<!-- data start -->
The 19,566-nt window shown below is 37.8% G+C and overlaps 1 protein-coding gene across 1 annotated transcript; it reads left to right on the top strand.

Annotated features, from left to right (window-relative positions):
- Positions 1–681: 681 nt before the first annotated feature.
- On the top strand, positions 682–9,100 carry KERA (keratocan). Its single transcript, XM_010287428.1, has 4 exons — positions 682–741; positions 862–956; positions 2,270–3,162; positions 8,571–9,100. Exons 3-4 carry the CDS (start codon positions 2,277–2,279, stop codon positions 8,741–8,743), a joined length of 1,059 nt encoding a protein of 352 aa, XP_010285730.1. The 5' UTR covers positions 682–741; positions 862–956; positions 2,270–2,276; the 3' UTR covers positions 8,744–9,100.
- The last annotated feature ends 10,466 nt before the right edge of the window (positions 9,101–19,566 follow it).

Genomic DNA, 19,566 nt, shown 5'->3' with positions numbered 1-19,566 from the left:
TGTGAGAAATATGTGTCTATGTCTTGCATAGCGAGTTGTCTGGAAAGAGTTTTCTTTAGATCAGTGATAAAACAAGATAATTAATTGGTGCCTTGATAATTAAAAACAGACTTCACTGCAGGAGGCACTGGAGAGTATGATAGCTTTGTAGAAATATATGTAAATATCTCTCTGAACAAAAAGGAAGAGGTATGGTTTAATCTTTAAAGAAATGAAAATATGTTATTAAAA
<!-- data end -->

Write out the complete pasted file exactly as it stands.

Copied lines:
The 19,566-nt window shown below is 37.8% G+C and overlaps 1 protein-coding gene across 1 annotated transcript; it reads left to right on the top strand.

Annotated features, from left to right (window-relative positions):
- Positions 1–681: 681 nt before the first annotated feature.
- On the top strand, positions 682–9,100 carry KERA (keratocan). Its single transcript, XM_010287428.1, has 4 exons — positions 682–741; positions 862–956; positions 2,270–3,162; positions 8,571–9,100. Exons 3-4 carry the CDS (start codon positions 2,277–2,279, stop codon positions 8,741–8,743), a joined length of 1,059 nt encoding a protein of 352 aa, XP_010285730.1. The 5' UTR covers positions 682–741; positions 862–956; positions 2,270–2,276; the 3' UTR covers positions 8,744–9,100.
- The last annotated feature ends 10,466 nt before the right edge of the window (positions 9,101–19,566 follow it).

Genomic DNA, 19,566 nt, shown 5'->3' with positions numbered 1-19,566 from the left:
TGTGAGAAATATGTGTCTATGTCTTGCATAGCGAGTTGTCTGGAAAGAGTTTTCTTTAGATCAGTGATAAAACAAGATAATTAATTGGTGCCTTGATAATTAAAAACAGACTTCACTGCAGGAGGCACTGGAGAGTATGATAGCTTTGTAGAAATATATGTAAATATCTCTCTGAACAAAAAGGAAGAGGTATGGTTTAATCTTTAAAGAAATGAAAATATGTTATTAAAA